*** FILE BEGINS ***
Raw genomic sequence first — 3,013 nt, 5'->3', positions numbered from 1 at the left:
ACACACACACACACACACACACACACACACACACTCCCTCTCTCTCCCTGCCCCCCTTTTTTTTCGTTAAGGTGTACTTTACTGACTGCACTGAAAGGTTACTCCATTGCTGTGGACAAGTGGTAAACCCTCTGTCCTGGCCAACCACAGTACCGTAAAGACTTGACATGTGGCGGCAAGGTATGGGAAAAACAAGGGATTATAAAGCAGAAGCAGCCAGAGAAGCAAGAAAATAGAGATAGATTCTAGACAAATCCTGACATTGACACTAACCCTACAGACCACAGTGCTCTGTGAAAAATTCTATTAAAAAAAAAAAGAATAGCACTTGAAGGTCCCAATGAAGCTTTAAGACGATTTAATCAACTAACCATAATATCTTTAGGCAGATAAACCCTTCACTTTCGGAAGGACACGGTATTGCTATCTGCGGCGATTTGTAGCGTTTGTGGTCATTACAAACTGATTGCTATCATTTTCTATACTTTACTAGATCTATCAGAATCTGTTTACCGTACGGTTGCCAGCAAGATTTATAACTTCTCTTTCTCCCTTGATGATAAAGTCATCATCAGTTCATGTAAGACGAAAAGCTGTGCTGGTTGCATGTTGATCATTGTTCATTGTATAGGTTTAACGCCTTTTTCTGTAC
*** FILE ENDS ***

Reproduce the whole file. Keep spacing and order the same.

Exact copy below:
Raw genomic sequence first — 3,013 nt, 5'->3', positions numbered from 1 at the left:
ACACACACACACACACACACACACACACACACACTCCCTCTCTCTCCCTGCCCCCCTTTTTTTTCGTTAAGGTGTACTTTACTGACTGCACTGAAAGGTTACTCCATTGCTGTGGACAAGTGGTAAACCCTCTGTCCTGGCCAACCACAGTACCGTAAAGACTTGACATGTGGCGGCAAGGTATGGGAAAAACAAGGGATTATAAAGCAGAAGCAGCCAGAGAAGCAAGAAAATAGAGATAGATTCTAGACAAATCCTGACATTGACACTAACCCTACAGACCACAGTGCTCTGTGAAAAATTCTATTAAAAAAAAAAAGAATAGCACTTGAAGGTCCCAATGAAGCTTTAAGACGATTTAATCAACTAACCATAATATCTTTAGGCAGATAAACCCTTCACTTTCGGAAGGACACGGTATTGCTATCTGCGGCGATTTGTAGCGTTTGTGGTCATTACAAACTGATTGCTATCATTTTCTATACTTTACTAGATCTATCAGAATCTGTTTACCGTACGGTTGCCAGCAAGATTTATAACTTCTCTTTCTCCCTTGATGATAAAGTCATCATCAGTTCATGTAAGACGAAAAGCTGTGCTGGTTGCATGTTGATCATTGTTCATTGTATAGGTTTAACGCCTTTTTCTGTAC